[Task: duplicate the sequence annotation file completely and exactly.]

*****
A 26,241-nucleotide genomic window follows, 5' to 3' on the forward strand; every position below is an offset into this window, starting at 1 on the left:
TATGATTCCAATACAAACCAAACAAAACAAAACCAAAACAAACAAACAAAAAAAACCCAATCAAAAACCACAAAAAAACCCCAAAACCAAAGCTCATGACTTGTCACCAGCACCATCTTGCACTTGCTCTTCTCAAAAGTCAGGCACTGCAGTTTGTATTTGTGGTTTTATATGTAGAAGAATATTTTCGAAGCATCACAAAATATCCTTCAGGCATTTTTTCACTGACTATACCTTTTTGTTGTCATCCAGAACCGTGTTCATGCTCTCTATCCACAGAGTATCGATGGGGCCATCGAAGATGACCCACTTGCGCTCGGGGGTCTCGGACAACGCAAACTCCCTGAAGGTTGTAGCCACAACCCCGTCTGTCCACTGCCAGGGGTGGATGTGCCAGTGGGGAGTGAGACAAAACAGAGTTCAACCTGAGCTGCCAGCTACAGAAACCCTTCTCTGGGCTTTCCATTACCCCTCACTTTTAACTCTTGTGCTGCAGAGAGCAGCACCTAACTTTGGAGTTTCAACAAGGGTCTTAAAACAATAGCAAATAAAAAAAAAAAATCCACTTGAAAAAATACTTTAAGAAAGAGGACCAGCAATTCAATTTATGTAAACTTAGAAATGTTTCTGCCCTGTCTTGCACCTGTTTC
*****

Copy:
A 26,241-nucleotide genomic window follows, 5' to 3' on the forward strand; every position below is an offset into this window, starting at 1 on the left:
TATGATTCCAATACAAACCAAACAAAACAAAACCAAAACAAACAAACAAAAAAAACCCAATCAAAAACCACAAAAAAACCCCAAAACCAAAGCTCATGACTTGTCACCAGCACCATCTTGCACTTGCTCTTCTCAAAAGTCAGGCACTGCAGTTTGTATTTGTGGTTTTATATGTAGAAGAATATTTTCGAAGCATCACAAAATATCCTTCAGGCATTTTTTCACTGACTATACCTTTTTGTTGTCATCCAGAACCGTGTTCATGCTCTCTATCCACAGAGTATCGATGGGGCCATCGAAGATGACCCACTTGCGCTCGGGGGTCTCGGACAACGCAAACTCCCTGAAGGTTGTAGCCACAACCCCGTCTGTCCACTGCCAGGGGTGGATGTGCCAGTGGGGAGTGAGACAAAACAGAGTTCAACCTGAGCTGCCAGCTACAGAAACCCTTCTCTGGGCTTTCCATTACCCCTCACTTTTAACTCTTGTGCTGCAGAGAGCAGCACCTAACTTTGGAGTTTCAACAAGGGTCTTAAAACAATAGCAAATAAAAAAAAAAAATCCACTTGAAAAAATACTTTAAGAAAGAGGACCAGCAATTCAATTTATGTAAACTTAGAAATGTTTCTGCCCTGTCTTGCACCTGTTTC